Colton Underwood Makes A Bold Claim About The Bachelor

Colton Underwood is one of the most popular reality stars to come out of "The Bachelor." The 30-year-old starred on the reality dating competition show in 2019, where he gave his final rose to Cassie Randolph, per Us Weekly. But just as fans thought they were solid in their relationship, the couple split in May 2020 after a year of dating. The exes then publicly accused each other of using the split for self-promotion. However, things got even uglier four months later when Cassie filed a restraining order against Colton. She dropped the case in November, according to People, and Colton subsequently apologized.

Since then, Colton has continued to live his life unabashedly, coming out as gay in April 2021. On February 28, Colton announced he is engaged to political strategist Jordan C. Brown after six months of dating, per People. While Colton has seemingly moved on from his days on "The Bachelor," he couldn't help but give some advice on how the show could improve in a recent interview with Andy Cohen. Here's what he had to say.

Colton Underwood claims The Bachelor should support its contestants more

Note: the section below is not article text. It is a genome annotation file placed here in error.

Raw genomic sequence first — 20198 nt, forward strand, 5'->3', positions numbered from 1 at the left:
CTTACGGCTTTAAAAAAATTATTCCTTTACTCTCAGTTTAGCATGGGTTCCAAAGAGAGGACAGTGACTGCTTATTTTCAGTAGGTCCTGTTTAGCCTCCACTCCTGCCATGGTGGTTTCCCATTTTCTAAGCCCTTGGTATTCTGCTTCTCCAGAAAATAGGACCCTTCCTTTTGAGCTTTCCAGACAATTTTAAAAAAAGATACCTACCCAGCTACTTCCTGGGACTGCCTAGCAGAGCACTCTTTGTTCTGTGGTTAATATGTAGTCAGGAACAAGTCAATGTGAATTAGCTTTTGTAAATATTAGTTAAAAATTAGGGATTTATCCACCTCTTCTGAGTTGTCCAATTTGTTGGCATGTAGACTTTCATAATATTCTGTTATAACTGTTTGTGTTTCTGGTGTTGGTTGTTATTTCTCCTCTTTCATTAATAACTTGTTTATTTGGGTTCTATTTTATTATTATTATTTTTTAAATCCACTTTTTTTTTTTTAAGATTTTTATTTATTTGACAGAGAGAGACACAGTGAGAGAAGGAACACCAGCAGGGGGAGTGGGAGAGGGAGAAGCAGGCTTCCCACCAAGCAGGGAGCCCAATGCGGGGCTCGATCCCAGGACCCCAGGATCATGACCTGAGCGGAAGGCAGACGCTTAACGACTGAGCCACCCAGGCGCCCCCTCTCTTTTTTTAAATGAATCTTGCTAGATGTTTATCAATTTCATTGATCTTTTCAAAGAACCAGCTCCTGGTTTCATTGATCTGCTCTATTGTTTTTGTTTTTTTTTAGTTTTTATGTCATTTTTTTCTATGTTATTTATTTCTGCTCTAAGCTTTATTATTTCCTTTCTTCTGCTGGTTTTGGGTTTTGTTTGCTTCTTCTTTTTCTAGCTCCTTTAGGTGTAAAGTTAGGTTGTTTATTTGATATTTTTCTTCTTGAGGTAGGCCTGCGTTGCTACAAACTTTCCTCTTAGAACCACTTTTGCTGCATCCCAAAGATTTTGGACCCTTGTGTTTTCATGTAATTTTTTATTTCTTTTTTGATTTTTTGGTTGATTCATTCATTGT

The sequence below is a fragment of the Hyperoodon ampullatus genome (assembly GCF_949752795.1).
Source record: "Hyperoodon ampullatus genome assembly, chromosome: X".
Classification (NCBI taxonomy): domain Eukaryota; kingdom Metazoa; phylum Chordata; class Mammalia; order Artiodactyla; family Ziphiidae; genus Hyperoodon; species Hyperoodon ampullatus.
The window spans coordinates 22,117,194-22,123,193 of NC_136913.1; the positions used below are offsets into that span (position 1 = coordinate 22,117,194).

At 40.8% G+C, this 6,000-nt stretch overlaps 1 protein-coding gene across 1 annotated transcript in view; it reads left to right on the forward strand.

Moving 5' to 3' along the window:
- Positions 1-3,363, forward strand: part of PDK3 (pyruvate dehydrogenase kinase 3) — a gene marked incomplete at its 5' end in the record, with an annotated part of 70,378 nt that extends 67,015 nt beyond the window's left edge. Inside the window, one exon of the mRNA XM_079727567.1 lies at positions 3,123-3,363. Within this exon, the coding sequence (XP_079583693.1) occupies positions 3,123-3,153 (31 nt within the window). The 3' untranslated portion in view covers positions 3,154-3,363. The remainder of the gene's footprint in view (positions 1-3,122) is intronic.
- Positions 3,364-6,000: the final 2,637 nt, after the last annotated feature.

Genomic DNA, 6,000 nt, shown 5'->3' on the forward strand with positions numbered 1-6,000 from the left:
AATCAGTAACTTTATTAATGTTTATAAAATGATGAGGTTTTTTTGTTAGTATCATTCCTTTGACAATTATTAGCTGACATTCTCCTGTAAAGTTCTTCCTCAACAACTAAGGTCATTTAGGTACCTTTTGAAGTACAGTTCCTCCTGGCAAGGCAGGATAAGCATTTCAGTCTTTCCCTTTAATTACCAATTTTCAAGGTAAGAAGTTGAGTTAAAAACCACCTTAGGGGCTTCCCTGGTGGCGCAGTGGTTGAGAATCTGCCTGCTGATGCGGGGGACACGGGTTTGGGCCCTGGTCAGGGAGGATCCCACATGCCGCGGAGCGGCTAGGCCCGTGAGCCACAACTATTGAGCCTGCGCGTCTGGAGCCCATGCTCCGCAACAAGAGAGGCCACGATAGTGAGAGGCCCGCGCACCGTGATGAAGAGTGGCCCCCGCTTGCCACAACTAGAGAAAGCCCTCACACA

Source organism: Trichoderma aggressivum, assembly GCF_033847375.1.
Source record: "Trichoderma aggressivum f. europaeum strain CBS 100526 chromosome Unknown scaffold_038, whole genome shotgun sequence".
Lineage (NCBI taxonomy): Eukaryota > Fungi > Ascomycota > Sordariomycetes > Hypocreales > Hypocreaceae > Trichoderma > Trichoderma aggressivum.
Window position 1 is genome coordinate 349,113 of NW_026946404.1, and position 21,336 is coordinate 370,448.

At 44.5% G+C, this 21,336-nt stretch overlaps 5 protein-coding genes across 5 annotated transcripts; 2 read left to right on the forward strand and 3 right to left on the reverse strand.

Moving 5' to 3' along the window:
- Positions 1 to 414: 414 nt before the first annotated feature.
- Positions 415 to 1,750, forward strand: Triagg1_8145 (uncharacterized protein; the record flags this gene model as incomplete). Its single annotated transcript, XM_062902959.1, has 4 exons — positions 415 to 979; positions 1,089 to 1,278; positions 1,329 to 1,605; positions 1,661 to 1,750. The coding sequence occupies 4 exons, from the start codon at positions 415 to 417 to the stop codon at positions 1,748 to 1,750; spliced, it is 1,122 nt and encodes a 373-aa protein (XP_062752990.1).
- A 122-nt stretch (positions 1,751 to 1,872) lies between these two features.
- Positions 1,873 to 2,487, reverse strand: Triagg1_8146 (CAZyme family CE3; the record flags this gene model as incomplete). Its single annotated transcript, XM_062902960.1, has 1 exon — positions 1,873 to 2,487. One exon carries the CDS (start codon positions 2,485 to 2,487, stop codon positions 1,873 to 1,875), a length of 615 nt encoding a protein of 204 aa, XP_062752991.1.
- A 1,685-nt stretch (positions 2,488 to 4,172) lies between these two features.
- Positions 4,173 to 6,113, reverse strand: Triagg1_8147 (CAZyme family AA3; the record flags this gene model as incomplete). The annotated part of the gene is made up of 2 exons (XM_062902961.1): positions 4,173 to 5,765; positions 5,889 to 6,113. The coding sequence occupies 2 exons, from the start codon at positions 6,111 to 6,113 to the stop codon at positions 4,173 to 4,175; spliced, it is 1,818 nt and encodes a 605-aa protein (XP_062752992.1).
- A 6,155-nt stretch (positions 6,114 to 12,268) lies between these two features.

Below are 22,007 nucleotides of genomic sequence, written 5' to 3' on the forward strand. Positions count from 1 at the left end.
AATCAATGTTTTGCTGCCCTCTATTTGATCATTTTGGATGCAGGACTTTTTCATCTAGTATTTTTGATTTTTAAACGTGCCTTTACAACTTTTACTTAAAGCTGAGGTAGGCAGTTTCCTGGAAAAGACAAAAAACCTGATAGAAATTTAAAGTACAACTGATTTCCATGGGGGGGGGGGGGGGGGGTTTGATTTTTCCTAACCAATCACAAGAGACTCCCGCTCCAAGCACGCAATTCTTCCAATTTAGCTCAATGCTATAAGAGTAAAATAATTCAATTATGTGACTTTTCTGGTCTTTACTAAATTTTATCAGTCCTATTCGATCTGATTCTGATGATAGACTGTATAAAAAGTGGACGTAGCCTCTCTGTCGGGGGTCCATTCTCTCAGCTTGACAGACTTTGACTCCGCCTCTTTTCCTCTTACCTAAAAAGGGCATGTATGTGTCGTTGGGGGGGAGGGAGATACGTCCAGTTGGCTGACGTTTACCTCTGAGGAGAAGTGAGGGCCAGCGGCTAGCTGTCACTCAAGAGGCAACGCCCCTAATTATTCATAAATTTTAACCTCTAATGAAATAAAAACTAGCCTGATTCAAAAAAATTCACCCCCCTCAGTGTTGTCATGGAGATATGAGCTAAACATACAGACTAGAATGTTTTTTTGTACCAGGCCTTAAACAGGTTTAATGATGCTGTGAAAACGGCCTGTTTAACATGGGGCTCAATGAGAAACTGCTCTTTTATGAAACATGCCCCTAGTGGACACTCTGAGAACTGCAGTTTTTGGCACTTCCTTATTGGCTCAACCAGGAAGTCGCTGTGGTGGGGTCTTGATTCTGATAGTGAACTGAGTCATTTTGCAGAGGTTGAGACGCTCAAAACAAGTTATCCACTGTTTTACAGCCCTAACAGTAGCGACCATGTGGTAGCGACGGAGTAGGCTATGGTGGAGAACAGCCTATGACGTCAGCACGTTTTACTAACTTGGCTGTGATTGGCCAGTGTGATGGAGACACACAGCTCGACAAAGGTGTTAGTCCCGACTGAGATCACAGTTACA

Three years after starring on "The Bachelor," Colton Underwood has some advice on how the franchise could improve. Speaking on the March 7 episode of "Watch What Happens Live With Andy Cohen," the reality star said the ABC show should be "listening to its former leads and listening to its contestants" for input, and also "providing help for them when they need it after the show." Colton explained that the show has not done a good job with providing support for contestants who become famous, saying, "They really come in and change your life and then sort of throw you to the wolves."

This isn't the first time that one of the stars from "The Bachelor" has criticized the show. Former Bachelorette Rachel Lindsay called the franchise "toxic" in an op-ed for New York Magazine in June 2021, after former host Chris Harrison and contestant Rachael Kirkconnell were accused of racism. "The franchise has spent 19 years cultivating a toxic audience," Rachel wrote. "They have constantly given it a product it wants: a midwestern/southern white, blonde, light-eyed Christian. Not all viewers are like that ... there is a Bachelor Nation, and there is a Bachelor Klan." Rachel went on to say that the "Klan" subset is "afraid of change" and criticism.

ABC hasn't yet responded to Rachel nor Colton's comments, but given the fact that "The Bachelor" hasn't yet been renewed for a 27th season, perhaps an overhaul could be coming sooner than we think.